Standard protocol approvals, registrations, and patient consents.

The work described in this report was approved by the ethical standards committee on human experimentation at each of the CHS sites. In addition, the study obtained written informed consent from all participants.


In 1998–1999, 456 CHS-CS participants, drawn from a larger sample of 532, underwent 3-dimensional volumetric MRI scans of the brain with institutional review board approval.13 We selected 169 who remained cognitively normal 5 years after their scan, reducing the likelihood that they harbored preclinical AD. We also selected 33 persons fulfilling National Institute of Neurological and Communicative Disorders and Stroke–Alzheimer’s Disease and Related Disorders Association criteria for probable AD.13 No significant differences were found between the 2 samples with regard to demographic or health-related variables except for age and Modified Mini-Mental State Examination (3MSE) score (table 1). Persons with probable AD were early in the clinical expression of dementia as evidenced by their average 3MSE score being only 4 points below the standard cutoff of 80.14 Neurologic, psychiatric, and neuropsychological evaluations, as well as the diagnostic methodology for dementia in CHS-CS, have been described previously.15,16

Table thumbnail
Table 1 Subject characteristics

MRI sequence parameters and quality assurance.

All MRI data were acquired at the University of Pittsburgh Medical Center MR Research Center using a 1.5 T GE Signa scanner (GE Medical Systems, Milwaukee, WI, LX Version). A 3-dimensional volumetric spoiled gradient recalled acquisition (SPGR) sequence was obtained (echo time/repetition time = 5/25, flip angle = 40°, number of excitations = 1, slice thickness = 1.5 mm/0 mm interslice gap), with an in-plane acquisition matrix of 256 × 256 × 124 image elements, 250 × 250 mm field of view, and an in-plane voxel size of 0.98 mm3.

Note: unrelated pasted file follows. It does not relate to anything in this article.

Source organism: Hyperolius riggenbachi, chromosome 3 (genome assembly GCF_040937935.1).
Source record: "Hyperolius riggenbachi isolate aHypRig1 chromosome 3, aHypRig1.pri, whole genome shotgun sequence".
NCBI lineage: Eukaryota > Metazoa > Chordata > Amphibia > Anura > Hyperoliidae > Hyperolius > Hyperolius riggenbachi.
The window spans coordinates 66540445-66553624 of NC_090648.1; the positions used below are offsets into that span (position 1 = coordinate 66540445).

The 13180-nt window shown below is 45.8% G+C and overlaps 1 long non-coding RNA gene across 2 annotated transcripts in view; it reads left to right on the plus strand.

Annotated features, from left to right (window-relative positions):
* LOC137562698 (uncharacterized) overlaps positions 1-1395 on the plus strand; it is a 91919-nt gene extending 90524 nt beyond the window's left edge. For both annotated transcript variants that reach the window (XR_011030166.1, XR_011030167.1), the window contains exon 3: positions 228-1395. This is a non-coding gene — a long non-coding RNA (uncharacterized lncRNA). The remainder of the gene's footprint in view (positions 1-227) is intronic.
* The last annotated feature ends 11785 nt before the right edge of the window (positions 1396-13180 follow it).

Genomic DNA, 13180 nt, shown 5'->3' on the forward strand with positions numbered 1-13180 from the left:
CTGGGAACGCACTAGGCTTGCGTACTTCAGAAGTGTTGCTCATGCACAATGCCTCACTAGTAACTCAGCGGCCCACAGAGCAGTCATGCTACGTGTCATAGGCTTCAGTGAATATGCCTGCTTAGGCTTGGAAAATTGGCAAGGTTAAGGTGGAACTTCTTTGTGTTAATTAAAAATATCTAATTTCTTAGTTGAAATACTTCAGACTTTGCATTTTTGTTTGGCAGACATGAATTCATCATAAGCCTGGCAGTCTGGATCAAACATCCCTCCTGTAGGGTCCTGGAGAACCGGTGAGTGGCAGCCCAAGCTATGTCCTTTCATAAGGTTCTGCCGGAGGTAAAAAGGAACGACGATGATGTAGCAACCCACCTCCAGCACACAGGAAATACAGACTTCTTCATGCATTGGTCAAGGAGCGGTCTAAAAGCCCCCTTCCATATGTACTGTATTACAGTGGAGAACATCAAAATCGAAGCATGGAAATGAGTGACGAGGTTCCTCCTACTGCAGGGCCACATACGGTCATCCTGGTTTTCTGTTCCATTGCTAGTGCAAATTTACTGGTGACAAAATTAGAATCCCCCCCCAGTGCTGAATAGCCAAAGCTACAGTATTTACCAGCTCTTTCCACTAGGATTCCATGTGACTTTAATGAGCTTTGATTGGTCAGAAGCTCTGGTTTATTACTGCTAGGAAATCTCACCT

Voxel-wise statistical analyses.

We applied voxel-based morphometry.12 First, all MRI scans were processed using Smallest Univalue Assimilating Nucleus from the fMRI Software Library (FSL; for 3-dimensional nonlinear noise reduction. Second, we used the Brain Extraction Tool from FSL to automatically strip the skull and scalp from the images ( Third, the VBM script ( was run in Statistical Parametric Mapping (SPM2) ( using MATLAB v 7.4 (The MathWorks, Natick, MA) to normalize all images to the custom Pittsburgh Elderly Template of 419 brains (69 ± 7.5 years).17 Fourth, the normalized images were segmented into GM, white matter (WM), and CSF based on registered spatial priors from our template. A hidden Markov random field threshold of 0.3 was used in the segmentation step to remove isolated voxels of one tissue type that are unlikely to reside in that particular tissue. Volumes for each tissue type were calculated by multiplying all voxels by the inverse of the Jacobian determinant of their spatial transformation matrix and this process is known as modulation in VBM. The volumes of GM, WM, and CSF obtained from this were summed to compute total intracranial volume (TIV), a measure of head size. Fifth, modulated, normalized, segmented images were smoothed using a 10-mm isotropic Gaussian kernel. Images were visually inspected at every step of VBM for registration errors and none were identified.